I'm recording this while I still remember it. It's not eloquent or edited. It contains some indelicate details. It's long and overly specific but, such as it is, here it is. Feel free to read it if you'd like. Hello, friends.
Update: I came back and edited it a little the morning after I posted it. Too many typos. I couldn't abide them.
At UTA, after the scholarship banquet was over at about 9:00 PM on Saturday night, April 14, 2012, we were waiting outside in the cool evening for the valet to bring my car. Although we weren't the last in line, everyone else was gone for several minutes before they brought mine and I was starting to get worried that there was some problem. Then, to my relief, my green Prius pulled up. Robyn climbed in the back, I helped Susan into the car, tipped the valet, got in and drove away. Susan loved UTA and she wanted to drive by a couple of buildings on campus to show Robyn and tell her about them. Susan was always more enthusiastic about things than the rest of us. Robyn and I wanted to head home, but we humored Susan and drove by the buildings with a passably good attitude and only the slightest tone of impatience.
I don't really remember anything about the drive home after that.
When we arrived home at almost eleven, Susan called River downstairs, upset because he hadn't done some chores he agreed to do. She got a bit too angry about it, as she did occasionally when she was on so much medication, but she got over it quickly too. At 11:36 PM I sent River a text that said, "Sorry mom got so upset. Just try to overlook her behavior. She's not exactly herself. Love you. Good night."
I don't remember what happened after that. The next thing I remember was Susan waking me up some time between 1:00 AM and 2:00 AM. She was nauseated and vomiting. She always kept two emesis basins beside the bed. One, already full, was sitting on her desk beside the bed and she was holding the other, mostly full. She needed me to empty them. Groggily I rose and carried the one from the desk into the bathroom. Looking into it before I dumped it, I saw that the contents were bright red. "Susan? Are you coughing up blood?" I asked.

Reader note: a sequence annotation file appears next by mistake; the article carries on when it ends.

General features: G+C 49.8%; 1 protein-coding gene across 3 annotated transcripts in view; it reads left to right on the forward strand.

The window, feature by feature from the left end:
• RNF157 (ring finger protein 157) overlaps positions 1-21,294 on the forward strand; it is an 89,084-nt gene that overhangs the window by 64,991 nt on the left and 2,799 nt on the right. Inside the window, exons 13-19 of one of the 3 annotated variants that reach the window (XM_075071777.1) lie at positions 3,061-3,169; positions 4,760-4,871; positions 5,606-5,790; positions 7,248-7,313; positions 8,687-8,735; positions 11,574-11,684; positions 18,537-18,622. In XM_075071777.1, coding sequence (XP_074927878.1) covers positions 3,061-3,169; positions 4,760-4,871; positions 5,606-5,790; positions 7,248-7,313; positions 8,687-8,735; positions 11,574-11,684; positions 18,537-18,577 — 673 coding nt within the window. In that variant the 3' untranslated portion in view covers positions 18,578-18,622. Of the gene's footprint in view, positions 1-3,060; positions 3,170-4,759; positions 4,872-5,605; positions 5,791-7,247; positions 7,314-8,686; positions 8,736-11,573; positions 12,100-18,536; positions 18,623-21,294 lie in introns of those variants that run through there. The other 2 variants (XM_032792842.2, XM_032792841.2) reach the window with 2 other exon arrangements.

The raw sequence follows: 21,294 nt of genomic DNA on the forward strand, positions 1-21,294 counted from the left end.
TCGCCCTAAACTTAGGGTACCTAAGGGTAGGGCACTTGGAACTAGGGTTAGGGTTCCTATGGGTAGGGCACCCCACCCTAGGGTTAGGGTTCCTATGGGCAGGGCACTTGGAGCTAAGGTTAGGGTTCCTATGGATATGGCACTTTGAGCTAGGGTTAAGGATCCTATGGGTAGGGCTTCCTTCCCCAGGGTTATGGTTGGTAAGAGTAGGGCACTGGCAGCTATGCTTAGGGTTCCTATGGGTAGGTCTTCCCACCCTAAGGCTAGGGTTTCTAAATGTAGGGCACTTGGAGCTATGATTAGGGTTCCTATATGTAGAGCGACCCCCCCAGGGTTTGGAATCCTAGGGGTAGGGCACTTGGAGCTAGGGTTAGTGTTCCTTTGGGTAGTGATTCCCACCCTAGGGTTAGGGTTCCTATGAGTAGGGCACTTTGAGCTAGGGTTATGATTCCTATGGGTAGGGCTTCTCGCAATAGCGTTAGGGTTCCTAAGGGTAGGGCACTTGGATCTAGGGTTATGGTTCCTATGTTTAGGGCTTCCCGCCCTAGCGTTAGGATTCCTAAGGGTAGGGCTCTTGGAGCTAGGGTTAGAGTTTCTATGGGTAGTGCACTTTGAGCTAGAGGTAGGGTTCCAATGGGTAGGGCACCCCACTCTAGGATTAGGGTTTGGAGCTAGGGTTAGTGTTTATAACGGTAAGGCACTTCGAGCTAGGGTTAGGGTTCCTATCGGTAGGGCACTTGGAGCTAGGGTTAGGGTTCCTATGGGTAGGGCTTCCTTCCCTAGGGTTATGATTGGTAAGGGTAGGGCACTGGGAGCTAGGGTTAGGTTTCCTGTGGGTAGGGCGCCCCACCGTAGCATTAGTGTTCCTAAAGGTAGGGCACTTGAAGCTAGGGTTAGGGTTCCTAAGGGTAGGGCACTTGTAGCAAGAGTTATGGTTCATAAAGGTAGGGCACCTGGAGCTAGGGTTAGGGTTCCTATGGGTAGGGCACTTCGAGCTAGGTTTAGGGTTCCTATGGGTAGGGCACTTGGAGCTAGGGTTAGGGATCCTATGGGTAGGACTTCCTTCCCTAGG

"No, I had three red popsicles before I went to bed."
It made sense to me. I dumped and cleaned the basin, took it to her, got the other (also bright red), dumped and cleaned it, took it back to the table and went to bed.
A little later - I'm not sure when - she woke me again. Once more I emptied the basins of something bright red and cleaned them.
At a little after 4:00 AM she woke me a third time. Yet again I emptied the basins of something bright red and cleaned them. I was a bit more awake and became concerned. "Susan," I said, "this looks like blood. I think we should go to the hospital."
"No," she said. "I had popsicles. I don't want to go to the hospital."
I came and sat beside her on her side of the bed. Her eyes were closed and face was bowed, hovering over an emesis basin she was holding in front of her. "I think we should go to the hospital."
Then I heard a faint gurgling sound coming from under the blanket. So I lifted the blanket. There was a shocking amount of blood coming from between her legs. I felt a jolt of panic and I jumped up and rushed to the phone to call 911. I told the woman who answered that my wife was bleeding badly and she told me within seconds that an ambulance was on the way. I stumbled to put on some clothes while I talked to the operator. Susan hardly reacted to any of this, and that's when I realized that she was mentally foggier than usual, something I hadn't recognized earlier.
I woke up River and let him know what was happening. I told him to listen for the door while I dressed. Robyn woke up too and came downstairs.
The firemen showed up first. I worked with them to unhook her TPN from her IV port, answered questions and signed paperwork. Then the ambulance showed up. I told them which hospital we should go. I picked Baylor All Saints because she'd had a procedure there on Friday and I thought the bleeding might be related to that. They picked her up with the sheets still wrapped around her, put her on the stretcher/gurney and wheeled her away, telling me not to try to follow them, just to come at a safe pace.